Are you making some money or just having a good time?

I'm doing both.

What's sexy to you?

Simplicity. Being able to look good without being a cosmetic dream. I also like honesty. I like people who are OK with who they are, who don't buy into all the marketing that tells them who they should be.

Why did a movie star like you agree to go on Friends last year?

I just did it as a favor to Matthew. I wanted to do it. I'd never done a three-camera show. I won an Emmy for it.

And you got to kiss Jennifer Aniston.

It's the illusion of a kiss. I actually didn't kiss her. I kissed her on the cheek. I would've liked to, but, you know, Brad's a friend of mine. And Jennifer's his wife. It just didn't seem appropriate. But she's a babe.

When you get into bed at night, are you a guy who wears pajamas, boxers or nothing?

J. Crew boxer briefs. They're comfy. I sleep naked sometimes, but I live part of the year where it's really cold in the winter.

Do you think of yourself as sexy?

No. I mean, I know what I think makes a woman sexy, but I have no clue about what makes a guy sexy - especially me.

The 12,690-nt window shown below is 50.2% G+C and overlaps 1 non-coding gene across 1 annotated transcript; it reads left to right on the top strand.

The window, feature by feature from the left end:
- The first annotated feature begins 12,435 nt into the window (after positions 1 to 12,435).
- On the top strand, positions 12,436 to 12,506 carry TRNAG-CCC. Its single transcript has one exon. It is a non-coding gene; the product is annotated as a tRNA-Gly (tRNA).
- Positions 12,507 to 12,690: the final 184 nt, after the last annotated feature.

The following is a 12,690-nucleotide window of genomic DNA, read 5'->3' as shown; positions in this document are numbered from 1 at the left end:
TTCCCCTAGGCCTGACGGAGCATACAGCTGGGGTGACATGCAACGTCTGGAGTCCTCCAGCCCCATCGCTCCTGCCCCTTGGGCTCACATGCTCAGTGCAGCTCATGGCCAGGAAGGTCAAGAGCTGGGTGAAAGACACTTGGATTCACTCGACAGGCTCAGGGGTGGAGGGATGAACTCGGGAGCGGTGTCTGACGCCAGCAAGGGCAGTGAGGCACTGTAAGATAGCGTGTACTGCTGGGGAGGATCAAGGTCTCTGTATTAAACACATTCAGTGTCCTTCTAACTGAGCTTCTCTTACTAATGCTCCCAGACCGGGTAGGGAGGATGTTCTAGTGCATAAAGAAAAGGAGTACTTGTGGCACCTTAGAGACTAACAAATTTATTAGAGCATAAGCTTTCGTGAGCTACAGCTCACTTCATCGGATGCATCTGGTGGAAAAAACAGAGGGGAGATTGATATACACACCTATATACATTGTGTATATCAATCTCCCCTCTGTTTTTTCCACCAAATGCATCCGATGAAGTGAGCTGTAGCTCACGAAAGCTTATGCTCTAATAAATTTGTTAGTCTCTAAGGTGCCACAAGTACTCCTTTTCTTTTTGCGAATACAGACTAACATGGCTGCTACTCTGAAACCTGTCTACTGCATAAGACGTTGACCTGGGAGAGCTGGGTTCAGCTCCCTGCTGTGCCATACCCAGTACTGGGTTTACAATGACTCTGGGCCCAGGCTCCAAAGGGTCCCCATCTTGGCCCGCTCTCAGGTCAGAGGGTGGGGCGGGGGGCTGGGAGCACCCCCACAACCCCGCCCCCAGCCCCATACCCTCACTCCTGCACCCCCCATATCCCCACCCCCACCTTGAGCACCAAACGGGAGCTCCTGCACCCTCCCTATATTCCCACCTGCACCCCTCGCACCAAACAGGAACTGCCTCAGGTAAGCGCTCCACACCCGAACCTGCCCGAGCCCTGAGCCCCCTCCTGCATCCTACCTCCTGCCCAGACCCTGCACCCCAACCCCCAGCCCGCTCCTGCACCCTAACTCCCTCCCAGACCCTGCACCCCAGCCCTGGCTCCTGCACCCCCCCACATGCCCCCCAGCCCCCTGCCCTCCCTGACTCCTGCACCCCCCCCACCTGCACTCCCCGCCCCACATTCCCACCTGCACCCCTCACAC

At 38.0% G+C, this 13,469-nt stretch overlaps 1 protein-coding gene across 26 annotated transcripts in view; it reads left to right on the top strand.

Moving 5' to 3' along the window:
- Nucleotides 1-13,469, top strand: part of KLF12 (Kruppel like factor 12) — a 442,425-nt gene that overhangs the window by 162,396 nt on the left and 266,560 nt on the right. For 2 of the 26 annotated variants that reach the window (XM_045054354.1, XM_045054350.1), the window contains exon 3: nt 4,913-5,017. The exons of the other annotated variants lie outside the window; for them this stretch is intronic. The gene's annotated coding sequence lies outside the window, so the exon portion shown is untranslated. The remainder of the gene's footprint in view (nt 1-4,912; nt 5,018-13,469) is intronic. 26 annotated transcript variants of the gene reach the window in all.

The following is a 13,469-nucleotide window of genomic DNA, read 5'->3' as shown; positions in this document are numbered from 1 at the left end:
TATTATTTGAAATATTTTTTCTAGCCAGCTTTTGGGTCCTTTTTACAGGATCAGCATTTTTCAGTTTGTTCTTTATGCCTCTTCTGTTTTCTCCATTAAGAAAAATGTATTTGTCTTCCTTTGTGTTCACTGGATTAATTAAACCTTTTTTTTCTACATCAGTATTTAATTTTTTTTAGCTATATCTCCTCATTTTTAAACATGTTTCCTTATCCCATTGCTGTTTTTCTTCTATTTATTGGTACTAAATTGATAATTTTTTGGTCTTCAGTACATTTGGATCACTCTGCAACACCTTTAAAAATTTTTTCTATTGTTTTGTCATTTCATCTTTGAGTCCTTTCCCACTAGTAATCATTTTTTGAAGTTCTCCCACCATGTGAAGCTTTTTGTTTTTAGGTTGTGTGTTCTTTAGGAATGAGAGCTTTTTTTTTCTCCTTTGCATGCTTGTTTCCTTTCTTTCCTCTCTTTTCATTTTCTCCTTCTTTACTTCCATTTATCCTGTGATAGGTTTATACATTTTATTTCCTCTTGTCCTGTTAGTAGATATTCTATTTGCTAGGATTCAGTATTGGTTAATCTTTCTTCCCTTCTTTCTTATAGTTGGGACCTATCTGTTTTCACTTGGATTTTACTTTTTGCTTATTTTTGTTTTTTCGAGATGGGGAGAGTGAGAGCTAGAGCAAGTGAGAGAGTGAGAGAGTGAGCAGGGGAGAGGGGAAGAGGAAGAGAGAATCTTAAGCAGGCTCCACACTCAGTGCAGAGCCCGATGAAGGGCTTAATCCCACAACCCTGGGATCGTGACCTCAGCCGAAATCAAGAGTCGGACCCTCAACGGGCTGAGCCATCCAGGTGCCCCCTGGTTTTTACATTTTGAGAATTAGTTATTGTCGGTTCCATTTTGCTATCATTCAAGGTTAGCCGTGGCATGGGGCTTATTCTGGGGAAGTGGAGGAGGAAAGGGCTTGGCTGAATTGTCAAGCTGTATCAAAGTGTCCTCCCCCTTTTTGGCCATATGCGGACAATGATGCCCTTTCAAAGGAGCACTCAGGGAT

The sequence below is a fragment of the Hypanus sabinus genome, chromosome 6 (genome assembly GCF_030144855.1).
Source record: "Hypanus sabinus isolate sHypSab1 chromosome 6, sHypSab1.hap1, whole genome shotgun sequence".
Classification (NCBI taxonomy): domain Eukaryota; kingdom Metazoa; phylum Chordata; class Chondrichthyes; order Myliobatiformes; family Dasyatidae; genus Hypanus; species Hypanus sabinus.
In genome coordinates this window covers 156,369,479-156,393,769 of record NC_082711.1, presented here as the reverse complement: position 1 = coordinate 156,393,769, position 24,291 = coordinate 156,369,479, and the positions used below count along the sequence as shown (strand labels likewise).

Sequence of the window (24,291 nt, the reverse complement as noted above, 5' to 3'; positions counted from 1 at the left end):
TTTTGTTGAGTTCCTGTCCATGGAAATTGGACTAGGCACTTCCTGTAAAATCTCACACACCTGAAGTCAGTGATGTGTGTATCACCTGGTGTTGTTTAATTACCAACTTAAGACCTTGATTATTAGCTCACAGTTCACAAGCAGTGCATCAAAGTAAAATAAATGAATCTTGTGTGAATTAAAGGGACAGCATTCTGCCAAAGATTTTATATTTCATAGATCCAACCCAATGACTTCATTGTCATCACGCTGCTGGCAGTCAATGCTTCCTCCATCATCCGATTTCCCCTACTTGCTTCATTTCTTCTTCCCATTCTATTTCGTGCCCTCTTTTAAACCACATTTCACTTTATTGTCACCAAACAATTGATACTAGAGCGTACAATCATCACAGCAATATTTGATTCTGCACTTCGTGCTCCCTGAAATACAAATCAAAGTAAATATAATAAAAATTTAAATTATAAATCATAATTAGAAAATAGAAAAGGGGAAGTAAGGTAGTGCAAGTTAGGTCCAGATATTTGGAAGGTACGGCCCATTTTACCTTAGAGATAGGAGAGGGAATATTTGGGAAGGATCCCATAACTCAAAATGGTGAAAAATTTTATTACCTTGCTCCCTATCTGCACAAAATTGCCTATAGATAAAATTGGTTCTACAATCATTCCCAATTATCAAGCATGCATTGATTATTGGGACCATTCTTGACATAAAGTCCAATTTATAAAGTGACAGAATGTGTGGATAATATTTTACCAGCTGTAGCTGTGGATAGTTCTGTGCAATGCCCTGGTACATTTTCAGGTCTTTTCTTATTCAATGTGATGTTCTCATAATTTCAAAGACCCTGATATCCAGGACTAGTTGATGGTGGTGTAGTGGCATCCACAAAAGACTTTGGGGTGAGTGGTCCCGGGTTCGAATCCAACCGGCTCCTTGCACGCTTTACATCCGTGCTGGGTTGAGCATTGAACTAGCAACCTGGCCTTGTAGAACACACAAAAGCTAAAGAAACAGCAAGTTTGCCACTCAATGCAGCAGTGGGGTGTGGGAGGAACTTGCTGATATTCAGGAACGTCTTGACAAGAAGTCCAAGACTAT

How do you think of yourself?

Just a guy. Just a very fortunate guy.

You're right. It's staggering.

I've been asked what it's like to be a multimillionaire, and I'm always startled by the question because I have to remind myself, Oh, I guess I'm a multimillionaire. I certainly don't think of myself in those terms, though.

Then how do you think of yourself?

Primarily as a dad. As dad, actor and friend.

Do your parents ever remark on your success?

They're proud. I think it's just as startling to them how much dough I make. They're like everyone else. The thing that jumps out are those big numbers. It's a good time to be an actor.

Are you vain about your looks?

I don't think so. I'm older. I have lines on my face. I'm losing my hair. It's not a big deal. I dig getting old. I like the fact that I don't look like a kid anymore. I was always wondering when I was going to become a man.

When you get bar mitzvahed, of course.

Very funny. I mean when I was going to start looking like a man.

Were you bothered when you started losing your hair?